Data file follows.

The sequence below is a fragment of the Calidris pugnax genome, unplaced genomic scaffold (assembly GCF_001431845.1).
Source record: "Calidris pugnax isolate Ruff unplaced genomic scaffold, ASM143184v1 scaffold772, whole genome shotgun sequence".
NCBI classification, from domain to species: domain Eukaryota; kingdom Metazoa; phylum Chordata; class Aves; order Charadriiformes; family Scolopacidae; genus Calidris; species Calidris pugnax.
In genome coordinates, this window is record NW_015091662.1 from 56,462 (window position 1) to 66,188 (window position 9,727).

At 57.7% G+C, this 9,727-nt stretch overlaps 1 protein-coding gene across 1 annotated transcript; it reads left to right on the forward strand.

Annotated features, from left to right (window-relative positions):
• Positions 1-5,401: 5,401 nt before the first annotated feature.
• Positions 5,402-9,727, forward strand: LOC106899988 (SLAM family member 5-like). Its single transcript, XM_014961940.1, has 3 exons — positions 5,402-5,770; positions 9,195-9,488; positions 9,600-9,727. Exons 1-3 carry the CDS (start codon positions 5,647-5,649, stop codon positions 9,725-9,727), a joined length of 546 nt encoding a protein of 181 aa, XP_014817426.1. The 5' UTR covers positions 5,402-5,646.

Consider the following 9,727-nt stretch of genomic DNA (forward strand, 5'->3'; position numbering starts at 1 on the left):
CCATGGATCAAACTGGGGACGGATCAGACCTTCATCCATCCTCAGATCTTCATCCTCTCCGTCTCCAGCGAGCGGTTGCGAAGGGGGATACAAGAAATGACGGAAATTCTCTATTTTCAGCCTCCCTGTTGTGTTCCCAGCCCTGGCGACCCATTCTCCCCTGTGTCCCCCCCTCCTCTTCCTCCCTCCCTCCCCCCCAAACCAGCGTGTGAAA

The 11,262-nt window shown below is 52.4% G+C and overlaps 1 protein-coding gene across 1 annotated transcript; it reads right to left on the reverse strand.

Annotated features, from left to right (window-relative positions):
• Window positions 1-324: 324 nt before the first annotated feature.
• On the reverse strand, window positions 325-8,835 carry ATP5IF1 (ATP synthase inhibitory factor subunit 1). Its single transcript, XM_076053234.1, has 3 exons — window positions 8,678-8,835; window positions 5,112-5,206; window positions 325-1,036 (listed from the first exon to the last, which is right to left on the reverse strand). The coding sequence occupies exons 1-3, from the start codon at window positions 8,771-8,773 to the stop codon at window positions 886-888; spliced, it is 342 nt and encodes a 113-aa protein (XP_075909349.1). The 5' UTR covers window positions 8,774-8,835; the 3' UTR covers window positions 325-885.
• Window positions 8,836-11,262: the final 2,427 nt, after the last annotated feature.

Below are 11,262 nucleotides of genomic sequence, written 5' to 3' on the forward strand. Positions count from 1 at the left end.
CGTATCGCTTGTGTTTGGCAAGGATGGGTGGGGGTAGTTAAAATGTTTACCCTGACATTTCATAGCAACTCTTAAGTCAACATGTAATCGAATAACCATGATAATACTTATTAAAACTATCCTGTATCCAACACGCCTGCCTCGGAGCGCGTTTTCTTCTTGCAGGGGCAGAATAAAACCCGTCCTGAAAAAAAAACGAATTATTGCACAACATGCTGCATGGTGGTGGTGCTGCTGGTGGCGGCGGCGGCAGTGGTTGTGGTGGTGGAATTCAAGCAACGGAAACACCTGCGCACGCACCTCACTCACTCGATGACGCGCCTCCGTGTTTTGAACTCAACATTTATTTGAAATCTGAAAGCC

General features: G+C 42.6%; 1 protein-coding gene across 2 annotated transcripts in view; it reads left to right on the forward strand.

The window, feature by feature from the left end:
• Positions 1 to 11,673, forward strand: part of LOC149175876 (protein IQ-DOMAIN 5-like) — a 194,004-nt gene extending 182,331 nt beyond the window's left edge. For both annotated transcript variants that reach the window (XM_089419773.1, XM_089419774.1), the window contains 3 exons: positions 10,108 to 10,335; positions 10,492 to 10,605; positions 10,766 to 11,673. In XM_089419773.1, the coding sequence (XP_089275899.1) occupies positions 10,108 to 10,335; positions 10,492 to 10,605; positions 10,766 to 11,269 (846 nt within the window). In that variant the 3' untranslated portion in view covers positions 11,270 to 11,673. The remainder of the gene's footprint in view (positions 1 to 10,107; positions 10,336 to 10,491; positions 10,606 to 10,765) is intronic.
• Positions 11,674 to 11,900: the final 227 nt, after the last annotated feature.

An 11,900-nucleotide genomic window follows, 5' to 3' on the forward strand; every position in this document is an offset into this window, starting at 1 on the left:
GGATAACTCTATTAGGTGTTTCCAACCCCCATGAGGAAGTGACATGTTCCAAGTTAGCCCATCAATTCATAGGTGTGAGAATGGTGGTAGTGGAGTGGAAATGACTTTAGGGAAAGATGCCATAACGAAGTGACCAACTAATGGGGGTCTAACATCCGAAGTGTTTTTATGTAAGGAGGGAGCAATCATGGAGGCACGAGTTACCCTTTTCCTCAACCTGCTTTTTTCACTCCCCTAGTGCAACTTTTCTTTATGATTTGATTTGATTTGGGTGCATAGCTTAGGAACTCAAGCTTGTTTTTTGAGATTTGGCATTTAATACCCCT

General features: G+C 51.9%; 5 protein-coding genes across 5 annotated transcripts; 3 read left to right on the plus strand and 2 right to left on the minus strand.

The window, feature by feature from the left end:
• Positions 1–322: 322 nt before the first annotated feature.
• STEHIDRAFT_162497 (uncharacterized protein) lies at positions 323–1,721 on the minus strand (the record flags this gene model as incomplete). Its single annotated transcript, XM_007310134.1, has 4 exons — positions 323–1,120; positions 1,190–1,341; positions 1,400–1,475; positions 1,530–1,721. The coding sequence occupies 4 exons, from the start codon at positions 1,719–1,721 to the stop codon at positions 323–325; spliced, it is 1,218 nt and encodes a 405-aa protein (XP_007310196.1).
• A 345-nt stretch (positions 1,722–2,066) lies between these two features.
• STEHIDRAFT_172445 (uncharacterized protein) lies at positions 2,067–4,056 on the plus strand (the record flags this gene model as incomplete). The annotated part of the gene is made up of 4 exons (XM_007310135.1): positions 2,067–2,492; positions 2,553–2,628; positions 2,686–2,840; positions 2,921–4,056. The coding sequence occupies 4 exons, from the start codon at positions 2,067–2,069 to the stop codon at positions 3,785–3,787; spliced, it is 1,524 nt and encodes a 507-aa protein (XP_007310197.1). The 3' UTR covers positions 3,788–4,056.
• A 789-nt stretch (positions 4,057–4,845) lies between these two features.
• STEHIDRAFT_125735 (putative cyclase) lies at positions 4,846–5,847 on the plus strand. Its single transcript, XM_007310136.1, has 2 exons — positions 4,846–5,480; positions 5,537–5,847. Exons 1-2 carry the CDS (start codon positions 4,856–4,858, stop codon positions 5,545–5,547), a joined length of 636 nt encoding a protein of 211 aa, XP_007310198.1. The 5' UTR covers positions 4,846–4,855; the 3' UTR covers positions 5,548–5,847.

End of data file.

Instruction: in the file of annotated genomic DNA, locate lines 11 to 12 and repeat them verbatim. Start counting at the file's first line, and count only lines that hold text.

The 11,262-nt window shown below is 52.4% G+C and overlaps 1 protein-coding gene across 1 annotated transcript; it reads right to left on the reverse strand.

Annotated features, from left to right (window-relative positions):